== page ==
From Hindupedia, the Hindu Encyclopedia
(Redirected from Caņdāla)
By Jit Majumdar
Sometimes transliterated as: Candala, CandAla, Candaala
- pertaining to Canda; belonging to Canda
- savage; angry; wild; untamed; fierce; dangerous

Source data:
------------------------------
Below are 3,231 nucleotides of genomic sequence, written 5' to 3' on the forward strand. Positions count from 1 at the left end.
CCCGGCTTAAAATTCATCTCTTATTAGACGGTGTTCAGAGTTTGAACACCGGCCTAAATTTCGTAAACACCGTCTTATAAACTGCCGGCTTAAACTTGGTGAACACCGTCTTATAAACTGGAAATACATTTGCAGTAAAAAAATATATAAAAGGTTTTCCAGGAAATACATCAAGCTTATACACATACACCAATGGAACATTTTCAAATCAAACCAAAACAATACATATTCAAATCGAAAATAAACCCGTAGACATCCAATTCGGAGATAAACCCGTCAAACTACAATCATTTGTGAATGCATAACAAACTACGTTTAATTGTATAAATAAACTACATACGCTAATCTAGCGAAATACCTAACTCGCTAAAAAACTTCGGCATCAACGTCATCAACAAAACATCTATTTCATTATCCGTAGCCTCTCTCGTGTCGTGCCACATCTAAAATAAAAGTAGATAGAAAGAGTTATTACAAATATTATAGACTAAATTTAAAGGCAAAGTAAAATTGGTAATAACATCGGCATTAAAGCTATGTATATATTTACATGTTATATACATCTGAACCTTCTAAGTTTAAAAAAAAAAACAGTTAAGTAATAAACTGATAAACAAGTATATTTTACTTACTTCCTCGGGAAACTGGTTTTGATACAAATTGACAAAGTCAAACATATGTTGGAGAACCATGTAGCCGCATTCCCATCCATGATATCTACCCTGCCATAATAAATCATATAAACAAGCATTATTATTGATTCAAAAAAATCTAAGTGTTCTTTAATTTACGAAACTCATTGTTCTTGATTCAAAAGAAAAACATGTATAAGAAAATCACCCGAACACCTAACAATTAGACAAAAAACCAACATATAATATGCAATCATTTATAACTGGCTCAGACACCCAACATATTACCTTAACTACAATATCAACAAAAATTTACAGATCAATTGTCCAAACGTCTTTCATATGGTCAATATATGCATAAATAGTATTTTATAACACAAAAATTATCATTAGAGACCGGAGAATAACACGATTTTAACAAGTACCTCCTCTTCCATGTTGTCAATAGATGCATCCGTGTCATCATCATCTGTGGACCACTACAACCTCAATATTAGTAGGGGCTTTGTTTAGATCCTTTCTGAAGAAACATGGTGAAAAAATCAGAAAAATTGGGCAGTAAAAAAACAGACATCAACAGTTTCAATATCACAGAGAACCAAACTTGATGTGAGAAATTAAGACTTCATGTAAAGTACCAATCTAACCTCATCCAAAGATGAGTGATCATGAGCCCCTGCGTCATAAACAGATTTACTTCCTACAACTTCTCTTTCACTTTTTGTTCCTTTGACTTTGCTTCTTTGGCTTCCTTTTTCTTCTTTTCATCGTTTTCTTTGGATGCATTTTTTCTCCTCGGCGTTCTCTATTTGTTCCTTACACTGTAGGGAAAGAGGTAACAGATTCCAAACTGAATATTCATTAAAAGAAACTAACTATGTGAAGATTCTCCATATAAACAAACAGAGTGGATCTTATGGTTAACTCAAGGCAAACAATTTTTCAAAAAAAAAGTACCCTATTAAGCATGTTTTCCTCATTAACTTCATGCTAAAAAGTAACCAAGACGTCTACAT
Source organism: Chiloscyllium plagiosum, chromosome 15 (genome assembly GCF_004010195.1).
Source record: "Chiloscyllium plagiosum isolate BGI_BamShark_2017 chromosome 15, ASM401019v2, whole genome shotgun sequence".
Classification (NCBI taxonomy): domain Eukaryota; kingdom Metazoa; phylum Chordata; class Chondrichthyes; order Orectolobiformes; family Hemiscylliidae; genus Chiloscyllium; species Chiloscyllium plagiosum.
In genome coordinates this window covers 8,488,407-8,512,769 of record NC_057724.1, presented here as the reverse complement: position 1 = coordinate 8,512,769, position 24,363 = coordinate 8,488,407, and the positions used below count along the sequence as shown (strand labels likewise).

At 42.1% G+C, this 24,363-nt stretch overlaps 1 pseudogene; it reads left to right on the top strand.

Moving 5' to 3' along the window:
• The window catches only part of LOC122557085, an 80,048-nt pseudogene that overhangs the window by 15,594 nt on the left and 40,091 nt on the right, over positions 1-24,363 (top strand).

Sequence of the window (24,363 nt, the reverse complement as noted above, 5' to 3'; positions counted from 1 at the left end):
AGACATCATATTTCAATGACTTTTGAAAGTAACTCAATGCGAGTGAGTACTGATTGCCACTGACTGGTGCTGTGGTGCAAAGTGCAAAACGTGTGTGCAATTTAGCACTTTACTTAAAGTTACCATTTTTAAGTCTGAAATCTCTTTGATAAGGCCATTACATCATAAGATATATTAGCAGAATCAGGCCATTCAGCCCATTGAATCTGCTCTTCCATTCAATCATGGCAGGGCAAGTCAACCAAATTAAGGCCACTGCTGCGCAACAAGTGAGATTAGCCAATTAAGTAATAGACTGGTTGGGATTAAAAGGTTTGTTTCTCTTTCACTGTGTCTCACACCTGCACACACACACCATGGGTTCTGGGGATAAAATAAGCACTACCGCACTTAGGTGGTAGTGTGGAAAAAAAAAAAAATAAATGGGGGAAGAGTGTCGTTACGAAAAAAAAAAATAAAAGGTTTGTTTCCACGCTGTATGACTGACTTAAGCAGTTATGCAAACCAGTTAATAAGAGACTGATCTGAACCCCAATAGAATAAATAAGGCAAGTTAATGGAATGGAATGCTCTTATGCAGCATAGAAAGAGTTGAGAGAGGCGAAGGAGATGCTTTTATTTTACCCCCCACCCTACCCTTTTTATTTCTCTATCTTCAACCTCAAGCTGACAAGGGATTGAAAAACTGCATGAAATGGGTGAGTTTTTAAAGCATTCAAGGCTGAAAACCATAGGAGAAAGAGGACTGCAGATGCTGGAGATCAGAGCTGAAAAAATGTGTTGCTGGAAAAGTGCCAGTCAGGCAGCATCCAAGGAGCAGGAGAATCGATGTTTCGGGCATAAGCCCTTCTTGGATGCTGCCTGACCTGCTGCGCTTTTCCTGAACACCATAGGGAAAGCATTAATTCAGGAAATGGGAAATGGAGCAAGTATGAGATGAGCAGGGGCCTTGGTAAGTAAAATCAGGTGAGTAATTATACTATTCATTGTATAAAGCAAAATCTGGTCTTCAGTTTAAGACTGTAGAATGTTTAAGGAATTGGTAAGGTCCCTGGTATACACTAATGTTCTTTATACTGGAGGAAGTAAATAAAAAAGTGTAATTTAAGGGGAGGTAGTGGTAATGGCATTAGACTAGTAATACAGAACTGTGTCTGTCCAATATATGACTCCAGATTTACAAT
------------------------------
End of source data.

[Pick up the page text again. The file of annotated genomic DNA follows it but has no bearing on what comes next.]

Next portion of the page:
- an ancient social group spread throughout the Indian subcontinent, belonging to many linguistic and ethnic identities, who were traditionally engaged in occupations like burning or burying the dead, collection and disposal of garbage and waste, and sometimes also hunting and selling meat. They normally lived on the fringes of human settlements, and were aggressively demonized, vilified and regarded as dehumanized, unclean, highly polluting and untouchable by the rest of society, specially in Brahminical Hinduism, causing the term to continue upto presaent times as a derogatory expletive to refer to a mean, wicked or lowly person, specially in northern India, but also as a swear word in southern India and Srilanka as “sandala” (fem: caņdālinī): a Tāntrika goddess; another name for the Mahāvidyā goddess Mātańgī, who was worshipped by the caņdāla people, and is seen as hailing from the caņdāla society.